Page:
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Tron

Member
Jan 1, 2020
138
Jackson MS
Ah, thanks. From the picture it looked like a cat probe, that's what got me surprised ;-)
 

stoveliker

New Member
Nov 17, 2019
21
Eastern Long Island NY
Box temp is a tough one on the Chinook. I would be tempted to try a mag thermometer behind a side shield vent hole ( if they're as big as I'm recalling). Hopefully shining a flashlight in the vent will let you see the temp readout well enough.
That's a good idea. Have to look at how to take off the side shield. Not moving the thermometer (b/c being locked behind that shield) will give proper consistency :)
I wonder though whether the heat shield inside (above the bricks) limits the usefulness - as it does on the door where I have it now.
 

stoveliker

New Member
Nov 17, 2019
21
Eastern Long Island NY
I grew up in other places, so we possibly have very different definitions of urbanization. ;) I can't see another house from my house, but I can always hear traffic... almost 20 years in and I still haven't acclimated to that.

The Home Depot in Riverhead carries a Rheem heat pump water heater for $1300, and LIPA will cut you a $650 rebate check on that puppy. Sell your old oil fired water heater on craigslist (I got $500 for mine), and it's almost free. I spent another $75 on pipe and parts, and ended my oil bill forever for around a $200 investment. Put it in heat pump only mode, and you'll barely even see it running on your usage graphs. Pretty sure it paid for itself in the first month or two.

I run my BK on ~12 hour cycles most of the heating season, with short hot burns as needed in winter. Crazy thing can go 24 hours with a full load and dry wood, though.

My favorite burn is the catch-up burn where I pack her full of pine during a cold snap and let her rip. You get a fun transformation from a black box that pumps out heat to a little inferno in the living room. I guess I'll be seeing that a lot less this year. :(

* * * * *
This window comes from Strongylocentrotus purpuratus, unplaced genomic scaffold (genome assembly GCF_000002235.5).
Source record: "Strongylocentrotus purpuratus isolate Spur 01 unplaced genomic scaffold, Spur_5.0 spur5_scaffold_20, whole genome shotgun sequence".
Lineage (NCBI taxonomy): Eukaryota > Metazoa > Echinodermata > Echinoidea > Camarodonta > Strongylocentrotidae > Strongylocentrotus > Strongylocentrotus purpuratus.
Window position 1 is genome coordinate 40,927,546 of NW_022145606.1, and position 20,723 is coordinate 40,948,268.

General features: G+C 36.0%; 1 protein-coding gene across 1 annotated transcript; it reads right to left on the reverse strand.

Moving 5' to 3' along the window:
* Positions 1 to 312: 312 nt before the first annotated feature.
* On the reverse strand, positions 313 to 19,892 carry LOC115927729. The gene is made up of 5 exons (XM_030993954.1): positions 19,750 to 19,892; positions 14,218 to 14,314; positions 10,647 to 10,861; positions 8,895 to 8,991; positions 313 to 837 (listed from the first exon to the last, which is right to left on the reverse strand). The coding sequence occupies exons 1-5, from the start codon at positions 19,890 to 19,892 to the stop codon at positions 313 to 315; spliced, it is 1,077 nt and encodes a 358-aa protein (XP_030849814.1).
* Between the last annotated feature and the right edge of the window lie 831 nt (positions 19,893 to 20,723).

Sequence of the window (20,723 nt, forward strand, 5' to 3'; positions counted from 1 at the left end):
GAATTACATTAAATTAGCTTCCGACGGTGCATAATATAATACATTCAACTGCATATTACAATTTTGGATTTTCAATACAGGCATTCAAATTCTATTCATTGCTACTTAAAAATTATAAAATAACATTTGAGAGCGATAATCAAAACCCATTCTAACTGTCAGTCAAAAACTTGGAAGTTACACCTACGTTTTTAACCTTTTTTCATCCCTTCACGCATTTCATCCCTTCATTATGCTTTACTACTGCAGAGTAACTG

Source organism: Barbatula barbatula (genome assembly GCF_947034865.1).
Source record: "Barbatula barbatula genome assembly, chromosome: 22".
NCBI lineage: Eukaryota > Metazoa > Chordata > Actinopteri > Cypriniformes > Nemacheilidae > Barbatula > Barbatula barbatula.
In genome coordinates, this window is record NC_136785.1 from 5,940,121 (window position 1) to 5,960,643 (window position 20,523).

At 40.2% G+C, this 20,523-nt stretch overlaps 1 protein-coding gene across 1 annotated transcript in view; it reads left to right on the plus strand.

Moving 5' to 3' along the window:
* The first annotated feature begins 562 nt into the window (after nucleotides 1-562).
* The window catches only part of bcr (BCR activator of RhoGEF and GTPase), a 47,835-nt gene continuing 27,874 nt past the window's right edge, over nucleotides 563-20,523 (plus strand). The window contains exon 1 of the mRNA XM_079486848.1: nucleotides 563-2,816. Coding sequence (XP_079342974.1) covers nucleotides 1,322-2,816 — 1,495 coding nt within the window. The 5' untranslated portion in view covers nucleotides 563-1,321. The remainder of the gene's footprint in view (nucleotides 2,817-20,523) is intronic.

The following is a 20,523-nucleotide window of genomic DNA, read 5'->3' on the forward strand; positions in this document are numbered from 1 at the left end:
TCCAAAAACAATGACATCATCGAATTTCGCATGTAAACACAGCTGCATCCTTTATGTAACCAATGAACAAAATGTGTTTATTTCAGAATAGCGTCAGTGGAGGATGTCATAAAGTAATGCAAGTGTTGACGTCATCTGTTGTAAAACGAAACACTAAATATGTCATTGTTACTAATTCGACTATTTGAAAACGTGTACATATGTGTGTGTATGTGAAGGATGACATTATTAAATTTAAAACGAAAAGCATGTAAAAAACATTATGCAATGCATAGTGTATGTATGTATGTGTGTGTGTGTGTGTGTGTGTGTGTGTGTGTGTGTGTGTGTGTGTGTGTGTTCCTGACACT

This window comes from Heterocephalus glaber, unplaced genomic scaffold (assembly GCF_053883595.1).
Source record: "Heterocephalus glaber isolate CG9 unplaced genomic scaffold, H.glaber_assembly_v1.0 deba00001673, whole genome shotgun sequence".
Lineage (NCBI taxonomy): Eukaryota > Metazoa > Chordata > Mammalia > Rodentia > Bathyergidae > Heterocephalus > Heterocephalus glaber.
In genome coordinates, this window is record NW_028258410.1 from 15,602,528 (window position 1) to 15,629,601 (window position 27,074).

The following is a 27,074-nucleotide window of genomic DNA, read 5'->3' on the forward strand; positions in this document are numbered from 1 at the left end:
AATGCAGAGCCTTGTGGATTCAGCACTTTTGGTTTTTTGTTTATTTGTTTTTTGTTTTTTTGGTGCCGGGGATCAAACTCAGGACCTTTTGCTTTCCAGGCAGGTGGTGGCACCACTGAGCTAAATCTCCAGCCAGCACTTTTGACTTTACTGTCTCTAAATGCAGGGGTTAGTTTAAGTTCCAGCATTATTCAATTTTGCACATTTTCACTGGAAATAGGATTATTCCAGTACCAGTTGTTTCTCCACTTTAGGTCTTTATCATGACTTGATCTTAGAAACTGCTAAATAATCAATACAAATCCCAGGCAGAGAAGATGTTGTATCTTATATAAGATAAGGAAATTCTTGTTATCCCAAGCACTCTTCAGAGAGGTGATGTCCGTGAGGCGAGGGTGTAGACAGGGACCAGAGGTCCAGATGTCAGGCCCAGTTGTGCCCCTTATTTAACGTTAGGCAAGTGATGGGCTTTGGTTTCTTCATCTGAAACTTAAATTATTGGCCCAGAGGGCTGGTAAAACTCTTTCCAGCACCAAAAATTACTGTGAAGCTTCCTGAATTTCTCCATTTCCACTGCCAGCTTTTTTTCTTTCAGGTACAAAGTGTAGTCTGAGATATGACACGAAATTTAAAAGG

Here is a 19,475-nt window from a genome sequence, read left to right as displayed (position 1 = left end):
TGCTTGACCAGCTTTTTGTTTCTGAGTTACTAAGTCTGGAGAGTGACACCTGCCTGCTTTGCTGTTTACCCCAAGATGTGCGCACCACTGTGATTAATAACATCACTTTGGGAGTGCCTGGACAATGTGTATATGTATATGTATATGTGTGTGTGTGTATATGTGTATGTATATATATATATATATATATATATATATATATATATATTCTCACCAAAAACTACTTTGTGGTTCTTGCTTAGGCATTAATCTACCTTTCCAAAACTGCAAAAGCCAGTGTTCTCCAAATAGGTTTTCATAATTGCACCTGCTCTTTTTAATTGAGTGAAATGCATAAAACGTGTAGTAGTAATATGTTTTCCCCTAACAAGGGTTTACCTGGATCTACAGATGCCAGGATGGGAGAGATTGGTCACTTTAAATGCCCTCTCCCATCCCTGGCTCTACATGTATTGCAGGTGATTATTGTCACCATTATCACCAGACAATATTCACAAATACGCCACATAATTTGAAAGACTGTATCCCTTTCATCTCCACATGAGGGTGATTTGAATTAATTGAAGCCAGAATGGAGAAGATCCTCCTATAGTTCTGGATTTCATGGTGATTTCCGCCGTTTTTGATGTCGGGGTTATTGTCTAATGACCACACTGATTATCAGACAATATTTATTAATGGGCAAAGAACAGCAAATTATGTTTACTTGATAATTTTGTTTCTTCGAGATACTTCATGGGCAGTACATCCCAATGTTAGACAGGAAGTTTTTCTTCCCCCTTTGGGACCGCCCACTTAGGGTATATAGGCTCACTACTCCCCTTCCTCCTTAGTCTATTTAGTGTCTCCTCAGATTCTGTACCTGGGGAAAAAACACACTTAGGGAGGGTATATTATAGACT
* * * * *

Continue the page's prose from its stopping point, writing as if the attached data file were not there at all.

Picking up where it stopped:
Well, I grew up in another country, in the woods. And then lived in Eastern TN for a while. It's not bad here. Neighbors yes, but dead quiet in the nights.
I'll be thinking of that heat pump water heater. Though I don't like getting rid of the safe and sound "insurance" called the oil furnace. With my generator I can run the fridge and the boiler (hot water) if the power goes down. I'll see how much kWhs I have in the bank after a few winters here (so far 2, but only 1 with the split ductless heat pump (and AC) and solar).
 

kennyp2339

Minister of Fire
Feb 16, 2014
5,142
07462
I'm watching that forecast for tomorrow, rain with cooler weather on tap, you all guessed it, the stove will be lit up again, also think so homemade meatballs w/ a nice red sauce is in order.
 

jetsam

Minister of Fire
Dec 12, 2015
4,737
Long Island, NY
youtu.be
Well, I grew up in another country, in the woods. And then lived in Eastern TN for a while. It's not bad here. Neighbors yes, but dead quiet in the nights.
I'll be thinking of that heat pump water heater. Though I don't like getting rid of the safe and sound "insurance" called the oil furnace. With my generator I can run the fridge and the boiler (hot water) if the power goes down. I'll see how much kWhs I have in the bank after a few winters here (so far 2, but only 1 with the split ductless heat pump (and AC) and solar).
The water heater really is a heat pump when you put it in heat pump only mode- same as the difference between your minisplit and a resistive space heater. It won't make your generator cry unless it was close to the limit already.

However, put it in hybrid mode, and it will light up its resistive elements and pull 4000w if the heat pump gets behind and the water gets too cold (this is in the same power requirement range as an electric dryer).